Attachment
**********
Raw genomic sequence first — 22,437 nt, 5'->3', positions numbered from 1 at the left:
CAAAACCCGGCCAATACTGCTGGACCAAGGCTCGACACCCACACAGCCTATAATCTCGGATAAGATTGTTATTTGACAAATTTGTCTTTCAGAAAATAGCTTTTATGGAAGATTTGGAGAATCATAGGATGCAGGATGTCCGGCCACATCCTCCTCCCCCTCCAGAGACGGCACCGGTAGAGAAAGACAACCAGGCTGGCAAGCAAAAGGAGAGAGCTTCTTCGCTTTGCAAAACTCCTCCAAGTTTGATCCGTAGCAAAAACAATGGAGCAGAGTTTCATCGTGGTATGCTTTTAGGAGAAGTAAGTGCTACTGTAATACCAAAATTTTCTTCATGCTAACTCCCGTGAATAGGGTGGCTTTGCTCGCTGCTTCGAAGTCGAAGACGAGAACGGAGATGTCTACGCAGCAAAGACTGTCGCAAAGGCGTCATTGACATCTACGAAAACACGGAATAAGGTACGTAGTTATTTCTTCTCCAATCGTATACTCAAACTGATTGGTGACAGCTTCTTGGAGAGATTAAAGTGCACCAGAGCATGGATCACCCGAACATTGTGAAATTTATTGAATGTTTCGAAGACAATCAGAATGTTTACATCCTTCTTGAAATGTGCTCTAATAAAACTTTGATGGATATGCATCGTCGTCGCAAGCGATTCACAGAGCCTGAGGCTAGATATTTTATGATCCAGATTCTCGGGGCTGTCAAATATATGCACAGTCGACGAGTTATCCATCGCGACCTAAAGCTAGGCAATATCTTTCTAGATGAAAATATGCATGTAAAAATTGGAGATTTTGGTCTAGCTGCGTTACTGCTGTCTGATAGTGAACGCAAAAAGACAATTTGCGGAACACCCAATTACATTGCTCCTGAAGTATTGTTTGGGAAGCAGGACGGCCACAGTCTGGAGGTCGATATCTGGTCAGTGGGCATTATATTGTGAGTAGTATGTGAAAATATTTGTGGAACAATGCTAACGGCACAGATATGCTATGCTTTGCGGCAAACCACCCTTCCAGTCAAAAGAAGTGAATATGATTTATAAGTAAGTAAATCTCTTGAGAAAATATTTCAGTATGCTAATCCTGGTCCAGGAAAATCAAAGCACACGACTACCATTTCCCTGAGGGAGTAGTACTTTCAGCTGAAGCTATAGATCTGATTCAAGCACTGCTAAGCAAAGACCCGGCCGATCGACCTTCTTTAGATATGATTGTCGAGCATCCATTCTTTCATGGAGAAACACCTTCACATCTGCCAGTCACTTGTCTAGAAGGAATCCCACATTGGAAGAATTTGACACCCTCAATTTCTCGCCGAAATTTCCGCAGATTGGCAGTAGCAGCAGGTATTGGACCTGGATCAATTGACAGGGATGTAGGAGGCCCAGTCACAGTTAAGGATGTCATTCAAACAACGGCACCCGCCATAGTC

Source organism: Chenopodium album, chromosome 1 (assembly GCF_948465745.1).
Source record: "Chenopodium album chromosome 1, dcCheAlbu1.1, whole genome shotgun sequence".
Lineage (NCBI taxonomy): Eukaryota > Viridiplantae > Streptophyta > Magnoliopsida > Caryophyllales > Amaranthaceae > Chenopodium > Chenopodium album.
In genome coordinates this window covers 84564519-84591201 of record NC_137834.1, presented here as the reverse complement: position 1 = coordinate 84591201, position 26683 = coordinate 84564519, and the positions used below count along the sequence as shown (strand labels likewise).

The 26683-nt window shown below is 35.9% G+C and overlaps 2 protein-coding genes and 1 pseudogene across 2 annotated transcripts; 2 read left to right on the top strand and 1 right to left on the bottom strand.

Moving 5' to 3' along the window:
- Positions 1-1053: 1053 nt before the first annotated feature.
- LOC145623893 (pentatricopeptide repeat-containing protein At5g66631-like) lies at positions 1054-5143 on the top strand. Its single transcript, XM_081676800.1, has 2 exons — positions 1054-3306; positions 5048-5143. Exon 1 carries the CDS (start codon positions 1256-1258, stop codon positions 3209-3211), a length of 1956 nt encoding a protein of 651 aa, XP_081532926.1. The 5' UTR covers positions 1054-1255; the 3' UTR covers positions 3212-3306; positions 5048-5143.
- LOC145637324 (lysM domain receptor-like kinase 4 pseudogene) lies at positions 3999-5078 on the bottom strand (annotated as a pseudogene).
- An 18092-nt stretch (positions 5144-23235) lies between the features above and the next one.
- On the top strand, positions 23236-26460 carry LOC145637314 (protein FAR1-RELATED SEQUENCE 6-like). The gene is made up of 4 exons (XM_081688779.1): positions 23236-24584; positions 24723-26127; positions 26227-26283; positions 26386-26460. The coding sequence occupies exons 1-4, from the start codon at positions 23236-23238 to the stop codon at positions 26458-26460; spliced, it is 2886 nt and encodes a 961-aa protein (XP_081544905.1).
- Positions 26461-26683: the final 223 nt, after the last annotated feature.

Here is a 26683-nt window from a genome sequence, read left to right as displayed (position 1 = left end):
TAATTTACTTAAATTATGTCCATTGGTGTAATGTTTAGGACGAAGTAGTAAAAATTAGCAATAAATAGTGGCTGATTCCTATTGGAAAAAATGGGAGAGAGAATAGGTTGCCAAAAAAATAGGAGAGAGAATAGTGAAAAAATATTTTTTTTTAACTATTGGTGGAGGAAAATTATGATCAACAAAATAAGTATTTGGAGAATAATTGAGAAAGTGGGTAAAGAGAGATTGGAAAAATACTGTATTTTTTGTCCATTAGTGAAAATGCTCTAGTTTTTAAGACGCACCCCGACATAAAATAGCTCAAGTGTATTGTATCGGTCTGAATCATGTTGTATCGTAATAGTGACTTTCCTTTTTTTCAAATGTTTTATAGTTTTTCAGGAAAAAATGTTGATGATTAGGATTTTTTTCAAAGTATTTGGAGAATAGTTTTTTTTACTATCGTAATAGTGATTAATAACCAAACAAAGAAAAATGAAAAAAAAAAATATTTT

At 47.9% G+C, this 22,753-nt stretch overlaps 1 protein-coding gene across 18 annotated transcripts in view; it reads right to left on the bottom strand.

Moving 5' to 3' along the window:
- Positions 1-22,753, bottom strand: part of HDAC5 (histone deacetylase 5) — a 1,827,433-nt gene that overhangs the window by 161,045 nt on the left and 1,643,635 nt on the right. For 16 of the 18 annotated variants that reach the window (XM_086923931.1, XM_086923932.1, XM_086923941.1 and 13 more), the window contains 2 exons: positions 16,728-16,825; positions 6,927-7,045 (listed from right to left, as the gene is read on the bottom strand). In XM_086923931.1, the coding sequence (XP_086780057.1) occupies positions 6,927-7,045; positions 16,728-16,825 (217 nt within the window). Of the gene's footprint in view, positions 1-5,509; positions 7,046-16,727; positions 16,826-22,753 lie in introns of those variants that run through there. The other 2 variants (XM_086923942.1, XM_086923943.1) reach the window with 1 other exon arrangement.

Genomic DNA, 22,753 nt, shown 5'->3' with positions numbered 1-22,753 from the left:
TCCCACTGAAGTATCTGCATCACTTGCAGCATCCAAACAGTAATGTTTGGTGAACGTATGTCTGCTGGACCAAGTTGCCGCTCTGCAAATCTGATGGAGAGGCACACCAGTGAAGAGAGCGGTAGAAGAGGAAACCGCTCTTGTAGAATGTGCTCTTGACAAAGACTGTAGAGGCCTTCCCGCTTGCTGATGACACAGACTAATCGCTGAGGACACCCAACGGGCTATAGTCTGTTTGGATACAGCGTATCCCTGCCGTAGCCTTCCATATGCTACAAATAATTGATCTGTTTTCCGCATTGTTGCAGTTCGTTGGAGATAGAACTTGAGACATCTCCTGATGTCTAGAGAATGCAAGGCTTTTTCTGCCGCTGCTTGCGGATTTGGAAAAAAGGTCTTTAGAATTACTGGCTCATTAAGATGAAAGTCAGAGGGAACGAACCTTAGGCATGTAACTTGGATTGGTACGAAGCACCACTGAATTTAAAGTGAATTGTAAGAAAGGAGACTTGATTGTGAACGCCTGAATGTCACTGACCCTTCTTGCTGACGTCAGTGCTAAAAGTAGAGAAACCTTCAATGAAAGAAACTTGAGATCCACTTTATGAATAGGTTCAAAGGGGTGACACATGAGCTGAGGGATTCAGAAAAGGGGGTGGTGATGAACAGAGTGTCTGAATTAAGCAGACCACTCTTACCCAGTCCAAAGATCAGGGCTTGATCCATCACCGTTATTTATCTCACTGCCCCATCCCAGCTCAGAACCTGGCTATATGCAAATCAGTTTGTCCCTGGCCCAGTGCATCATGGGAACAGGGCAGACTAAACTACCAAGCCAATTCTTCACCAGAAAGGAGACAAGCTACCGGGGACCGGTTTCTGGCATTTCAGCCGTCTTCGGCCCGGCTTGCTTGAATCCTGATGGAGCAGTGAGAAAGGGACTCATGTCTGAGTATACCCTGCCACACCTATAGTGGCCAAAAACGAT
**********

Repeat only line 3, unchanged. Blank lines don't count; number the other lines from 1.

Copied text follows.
Source organism: Chenopodium album, chromosome 1 (assembly GCF_948465745.1).